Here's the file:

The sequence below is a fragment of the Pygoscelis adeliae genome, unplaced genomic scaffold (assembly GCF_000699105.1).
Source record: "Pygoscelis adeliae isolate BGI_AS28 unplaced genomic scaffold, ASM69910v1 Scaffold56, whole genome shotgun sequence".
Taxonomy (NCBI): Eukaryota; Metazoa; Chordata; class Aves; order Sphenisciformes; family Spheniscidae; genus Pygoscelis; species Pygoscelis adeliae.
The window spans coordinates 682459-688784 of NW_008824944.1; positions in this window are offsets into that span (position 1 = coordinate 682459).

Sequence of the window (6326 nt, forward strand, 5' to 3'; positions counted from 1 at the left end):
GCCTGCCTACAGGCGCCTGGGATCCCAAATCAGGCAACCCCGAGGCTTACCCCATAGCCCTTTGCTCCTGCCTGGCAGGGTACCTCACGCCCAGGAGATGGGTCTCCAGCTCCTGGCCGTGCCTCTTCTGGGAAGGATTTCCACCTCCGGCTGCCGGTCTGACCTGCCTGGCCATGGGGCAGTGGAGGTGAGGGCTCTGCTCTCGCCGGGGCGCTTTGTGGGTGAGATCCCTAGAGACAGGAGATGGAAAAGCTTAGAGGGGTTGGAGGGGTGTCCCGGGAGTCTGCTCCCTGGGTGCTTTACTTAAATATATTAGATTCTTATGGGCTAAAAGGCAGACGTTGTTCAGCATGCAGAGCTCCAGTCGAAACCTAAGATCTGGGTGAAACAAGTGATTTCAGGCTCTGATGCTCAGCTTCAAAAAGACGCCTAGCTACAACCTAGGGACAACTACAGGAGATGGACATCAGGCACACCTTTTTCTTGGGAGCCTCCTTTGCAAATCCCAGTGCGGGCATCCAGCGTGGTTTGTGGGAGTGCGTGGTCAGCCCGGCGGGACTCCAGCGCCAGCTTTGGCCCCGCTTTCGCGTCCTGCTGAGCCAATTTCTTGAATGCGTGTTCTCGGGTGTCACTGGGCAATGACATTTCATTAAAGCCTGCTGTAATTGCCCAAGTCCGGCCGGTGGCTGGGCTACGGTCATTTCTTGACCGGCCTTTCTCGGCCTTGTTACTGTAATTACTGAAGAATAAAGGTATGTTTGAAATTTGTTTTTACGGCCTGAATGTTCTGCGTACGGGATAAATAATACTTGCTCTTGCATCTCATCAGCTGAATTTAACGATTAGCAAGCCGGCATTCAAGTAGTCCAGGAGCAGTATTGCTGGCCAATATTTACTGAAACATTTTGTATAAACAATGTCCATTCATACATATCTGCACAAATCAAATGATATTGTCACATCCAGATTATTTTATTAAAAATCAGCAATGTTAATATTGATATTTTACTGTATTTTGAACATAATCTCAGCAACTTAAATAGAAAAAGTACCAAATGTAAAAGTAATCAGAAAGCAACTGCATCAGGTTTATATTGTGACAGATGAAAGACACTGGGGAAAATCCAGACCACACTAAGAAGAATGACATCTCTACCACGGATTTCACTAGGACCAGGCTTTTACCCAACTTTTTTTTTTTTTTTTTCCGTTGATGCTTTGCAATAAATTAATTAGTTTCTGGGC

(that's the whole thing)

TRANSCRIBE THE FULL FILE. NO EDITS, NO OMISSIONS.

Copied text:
The sequence below is a fragment of the Pygoscelis adeliae genome, unplaced genomic scaffold (assembly GCF_000699105.1).
Source record: "Pygoscelis adeliae isolate BGI_AS28 unplaced genomic scaffold, ASM69910v1 Scaffold56, whole genome shotgun sequence".
Taxonomy (NCBI): Eukaryota; Metazoa; Chordata; class Aves; order Sphenisciformes; family Spheniscidae; genus Pygoscelis; species Pygoscelis adeliae.
The window spans coordinates 682459-688784 of NW_008824944.1; positions in this window are offsets into that span (position 1 = coordinate 682459).

Sequence of the window (6326 nt, forward strand, 5' to 3'; positions counted from 1 at the left end):
GCCTGCCTACAGGCGCCTGGGATCCCAAATCAGGCAACCCCGAGGCTTACCCCATAGCCCTTTGCTCCTGCCTGGCAGGGTACCTCACGCCCAGGAGATGGGTCTCCAGCTCCTGGCCGTGCCTCTTCTGGGAAGGATTTCCACCTCCGGCTGCCGGTCTGACCTGCCTGGCCATGGGGCAGTGGAGGTGAGGGCTCTGCTCTCGCCGGGGCGCTTTGTGGGTGAGATCCCTAGAGACAGGAGATGGAAAAGCTTAGAGGGGTTGGAGGGGTGTCCCGGGAGTCTGCTCCCTGGGTGCTTTACTTAAATATATTAGATTCTTATGGGCTAAAAGGCAGACGTTGTTCAGCATGCAGAGCTCCAGTCGAAACCTAAGATCTGGGTGAAACAAGTGATTTCAGGCTCTGATGCTCAGCTTCAAAAAGACGCCTAGCTACAACCTAGGGACAACTACAGGAGATGGACATCAGGCACACCTTTTTCTTGGGAGCCTCCTTTGCAAATCCCAGTGCGGGCATCCAGCGTGGTTTGTGGGAGTGCGTGGTCAGCCCGGCGGGACTCCAGCGCCAGCTTTGGCCCCGCTTTCGCGTCCTGCTGAGCCAATTTCTTGAATGCGTGTTCTCGGGTGTCACTGGGCAATGACATTTCATTAAAGCCTGCTGTAATTGCCCAAGTCCGGCCGGTGGCTGGGCTACGGTCATTTCTTGACCGGCCTTTCTCGGCCTTGTTACTGTAATTACTGAAGAATAAAGGTATGTTTGAAATTTGTTTTTACGGCCTGAATGTTCTGCGTACGGGATAAATAATACTTGCTCTTGCATCTCATCAGCTGAATTTAACGATTAGCAAGCCGGCATTCAAGTAGTCCAGGAGCAGTATTGCTGGCCAATATTTACTGAAACATTTTGTATAAACAATGTCCATTCATACATATCTGCACAAATCAAATGATATTGTCACATCCAGATTATTTTATTAAAAATCAGCAATGTTAATATTGATATTTTACTGTATTTTGAACATAATCTCAGCAACTTAAATAGAAAAAGTACCAAATGTAAAAGTAATCAGAAAGCAACTGCATCAGGTTTATATTGTGACAGATGAAAGACACTGGGGAAAATCCAGACCACACTAAGAAGAATGACATCTCTACCACGGATTTCACTAGGACCAGGCTTTTACCCAACTTTTTTTTTTTTTTTTTCCGTTGATGCTTTGCAATAAATTAATTAGTTTCTGGGC